New York Times reviews Wirecutter editor Erin Marquis over voicemail for gun rights group after Michigan shooting

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  • The New York Times is reviewing a top editor at Times-owned Wirecutter.com, who tweeted scathing messages about the gun-rights group, and for allegedly leaving angry, profane voicemails to the group.
  • Tweets by Wirecutter editor Erin Marquis and voicemail each referenced a press release opposing gun control laws sent out by the group Great Lakes Gun Rights.
  • The release follows a shooting at Oxford High School in Michigan that left four students dead.

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The New York Times said on Friday it was reviewing a top editor of the newspaper wirecutter.com For tweeting scathing messages about a gun-rights group, and for allegedly leaving angry, profane voicemails for the group.

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Tweets and alleged voicemails by Wirecutter’s editor-in-chief for computers/networking, Erin Marquis, each came on the heels of a shooting at Oxford High School in suburban Detroit to protest gun control laws sent by the Great Lakes gun rights group In which four students were killed.

Wirecutter.com is a product-recommendation site that the Times bought in 2016.

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Marquis was identified by the National Association for Gun Rights as the woman who left two voicemails Thursday for her Michigan affiliate, the Great Lakes group.

“Hello, I’m a reporter for The New York Times. I’m calling just to wonder, I have two questions. How do you sleep at night?” the woman said On a clip posted on YouTube by the national group.

“Aren’t you just, like, a little worried that there might be hell somewhere, and when you meet God he might send you there?” the woman asked.

The woman said, “It seems you are the only one to politicize this, because you are the only people from whom I got the f—– press release.” “Again, I’m from The New York Times, and I’m telling everyone at The New York Times what kind of f—ing as-holes you are. Congratulations on being a laughing stock.”

“You are in ghosts, I hope there is a god in heaven so he judges you when you die,” the woman said in another audio clip.

That group asked on Twitter Friday whether the Times would “apologize and reprimand” the Marquis, who it claims had left.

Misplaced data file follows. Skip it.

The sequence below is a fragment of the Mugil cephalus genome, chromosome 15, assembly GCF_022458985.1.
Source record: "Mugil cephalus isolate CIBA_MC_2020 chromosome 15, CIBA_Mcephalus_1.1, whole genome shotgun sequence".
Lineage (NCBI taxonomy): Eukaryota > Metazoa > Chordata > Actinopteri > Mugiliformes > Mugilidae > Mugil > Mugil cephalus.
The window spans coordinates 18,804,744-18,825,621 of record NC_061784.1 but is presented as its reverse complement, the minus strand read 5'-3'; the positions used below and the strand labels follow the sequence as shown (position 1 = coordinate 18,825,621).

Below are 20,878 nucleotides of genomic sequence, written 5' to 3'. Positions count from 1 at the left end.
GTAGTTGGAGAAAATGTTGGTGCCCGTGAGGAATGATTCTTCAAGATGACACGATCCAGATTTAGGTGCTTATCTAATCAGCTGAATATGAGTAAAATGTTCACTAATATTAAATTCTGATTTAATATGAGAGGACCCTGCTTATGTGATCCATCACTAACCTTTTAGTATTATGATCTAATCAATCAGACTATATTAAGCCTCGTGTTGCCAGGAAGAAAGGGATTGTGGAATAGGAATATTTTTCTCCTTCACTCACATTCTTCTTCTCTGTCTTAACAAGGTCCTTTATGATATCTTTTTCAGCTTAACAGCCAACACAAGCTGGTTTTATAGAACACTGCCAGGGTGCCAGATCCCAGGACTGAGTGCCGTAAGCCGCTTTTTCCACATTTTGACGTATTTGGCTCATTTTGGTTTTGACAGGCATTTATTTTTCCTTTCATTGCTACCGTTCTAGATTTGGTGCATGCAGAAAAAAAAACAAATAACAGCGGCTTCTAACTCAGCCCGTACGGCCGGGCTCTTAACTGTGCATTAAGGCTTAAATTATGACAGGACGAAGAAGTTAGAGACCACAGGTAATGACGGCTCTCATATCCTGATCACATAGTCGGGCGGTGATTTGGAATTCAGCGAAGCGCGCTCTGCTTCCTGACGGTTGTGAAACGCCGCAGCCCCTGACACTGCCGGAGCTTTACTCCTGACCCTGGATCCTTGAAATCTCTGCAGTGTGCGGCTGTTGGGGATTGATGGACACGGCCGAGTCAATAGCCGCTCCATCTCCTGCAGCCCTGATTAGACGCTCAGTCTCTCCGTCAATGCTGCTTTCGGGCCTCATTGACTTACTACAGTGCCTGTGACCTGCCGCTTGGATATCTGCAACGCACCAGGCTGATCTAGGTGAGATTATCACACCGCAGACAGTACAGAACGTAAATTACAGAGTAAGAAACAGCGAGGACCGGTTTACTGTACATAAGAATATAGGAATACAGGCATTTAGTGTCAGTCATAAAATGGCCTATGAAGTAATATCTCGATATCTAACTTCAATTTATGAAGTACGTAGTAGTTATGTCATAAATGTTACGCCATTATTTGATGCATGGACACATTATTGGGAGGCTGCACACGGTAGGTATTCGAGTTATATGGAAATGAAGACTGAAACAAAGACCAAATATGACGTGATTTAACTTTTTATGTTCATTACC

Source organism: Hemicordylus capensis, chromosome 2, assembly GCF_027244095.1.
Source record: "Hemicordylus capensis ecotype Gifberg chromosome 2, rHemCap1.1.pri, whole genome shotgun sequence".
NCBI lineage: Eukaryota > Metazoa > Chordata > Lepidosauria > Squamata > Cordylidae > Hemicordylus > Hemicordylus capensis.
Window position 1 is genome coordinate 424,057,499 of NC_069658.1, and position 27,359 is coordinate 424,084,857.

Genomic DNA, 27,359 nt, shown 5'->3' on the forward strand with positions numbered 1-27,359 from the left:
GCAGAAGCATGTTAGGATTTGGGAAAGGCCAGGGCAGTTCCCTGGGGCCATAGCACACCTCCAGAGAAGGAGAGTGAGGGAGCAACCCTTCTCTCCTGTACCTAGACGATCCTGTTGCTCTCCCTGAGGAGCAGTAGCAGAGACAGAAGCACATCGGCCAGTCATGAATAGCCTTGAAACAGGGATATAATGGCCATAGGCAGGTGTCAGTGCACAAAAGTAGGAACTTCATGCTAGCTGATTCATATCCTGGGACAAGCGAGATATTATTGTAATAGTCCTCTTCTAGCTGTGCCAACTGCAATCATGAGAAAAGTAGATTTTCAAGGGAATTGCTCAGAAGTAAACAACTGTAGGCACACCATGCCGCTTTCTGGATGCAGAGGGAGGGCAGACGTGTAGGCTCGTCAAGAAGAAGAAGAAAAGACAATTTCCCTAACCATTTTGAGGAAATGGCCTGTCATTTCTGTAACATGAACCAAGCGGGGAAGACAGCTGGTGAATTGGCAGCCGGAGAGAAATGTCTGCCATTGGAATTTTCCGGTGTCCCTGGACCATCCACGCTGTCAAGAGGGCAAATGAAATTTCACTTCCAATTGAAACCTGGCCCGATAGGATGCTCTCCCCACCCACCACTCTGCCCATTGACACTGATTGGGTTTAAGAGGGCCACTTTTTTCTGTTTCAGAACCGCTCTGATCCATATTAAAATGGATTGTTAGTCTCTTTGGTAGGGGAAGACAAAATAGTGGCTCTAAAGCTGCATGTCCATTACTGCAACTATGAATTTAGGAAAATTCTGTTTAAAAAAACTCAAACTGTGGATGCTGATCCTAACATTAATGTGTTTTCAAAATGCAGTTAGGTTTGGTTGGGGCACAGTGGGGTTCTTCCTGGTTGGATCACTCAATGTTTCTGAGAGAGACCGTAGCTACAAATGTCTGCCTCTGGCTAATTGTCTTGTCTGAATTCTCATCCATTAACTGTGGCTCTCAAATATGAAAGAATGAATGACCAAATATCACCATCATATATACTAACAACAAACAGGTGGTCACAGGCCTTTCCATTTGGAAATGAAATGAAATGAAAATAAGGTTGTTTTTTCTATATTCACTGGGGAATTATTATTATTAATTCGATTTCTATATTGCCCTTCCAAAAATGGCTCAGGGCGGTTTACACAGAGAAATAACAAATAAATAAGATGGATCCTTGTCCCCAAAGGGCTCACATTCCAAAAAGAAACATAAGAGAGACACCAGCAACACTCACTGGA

“We’re not surprised that an angry, liberal, anti-gun New York Times reporter would show her true colors and wish we would burn in hell — we’re glad she was actually so stupid as to leave two voicemails for us. Laugh, And then publish,” Dudley Brown, president of the National Association for Gun Rights, said in a prepared statement.

“We expect our employees to behave in a way that is consistent with our values ​​and commitment to the highest ethical standards,” Times spokeswoman Danielle Rhodes Ha said in an email to CNBC.

“We are currently reviewing the matter with an employee of Wirecutter, our product recommendation site, who does not work in The New York Times newsroom,” the spokesperson said.

The Marquis declined to comment.

She was hired for the Wirecutter job in July. after spending four years Editor of the car enthusiast site Jalopnik.com.

The Times, like many other news organizations, has a policy regarding the use of social media by journalists, preventing them from making online commentary that readers may see as biased on political issues.

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The National Association for Gun Rights, which says it has 4.5 million members, noted in an email Thursday that earlier in the day it issued a press release to journalists “condemning the gun control bills and government Gretchen Whitmer and The initiative was being taken by Senate Democrats. Michigan Legislature in response to the tragedy at Oxford High School.”

On Thursday afternoon, Marquis tweeted: “Just got a press release from the Great Lakes Gun Rights Organization about gun rights defense from Democrats in Michigan and I’m literally trembling with anger.”

“I hope there is a god and they [meet] That god someday,” Marquis wrote.

“My brother and sister-in-law are both teachers in the suburbs,” Marquis wrote in another tweet.

He then gave the group’s phone number and email, “If you want to express your displeasure.”

That tweet contained a screen grab of an email she sent to the group, which said, “Get me off your mailing list, you f—— ghouls.”

Marquis deleted those tweets and removed her Twitter account from public view after the National Association for Gun Rights issued a press release that identified her as a Michigan-affiliated woman.

Guidance updated in November 2020 and published on the newspaper’s website, The Times said, “Social media presents a potential risk to the Times.”

“If our journalists are perceived as biased or if they engage in editorialization on social media, it could undermine the credibility of the entire newsroom,” the guidance says. “We have always made it clear that newsroom staff should refrain from posting anything on social media that damages our reputation for neutrality and fairness.”

“In social media posts, our journalists must not express biased opinions, promote political views, endorse candidates, make offensive remarks or do anything that undermines the journalistic reputation of the Times. Yes,” says the policy.

“Our journalists must be especially careful to take sides on issues the Times is seeking to cover fairly.”

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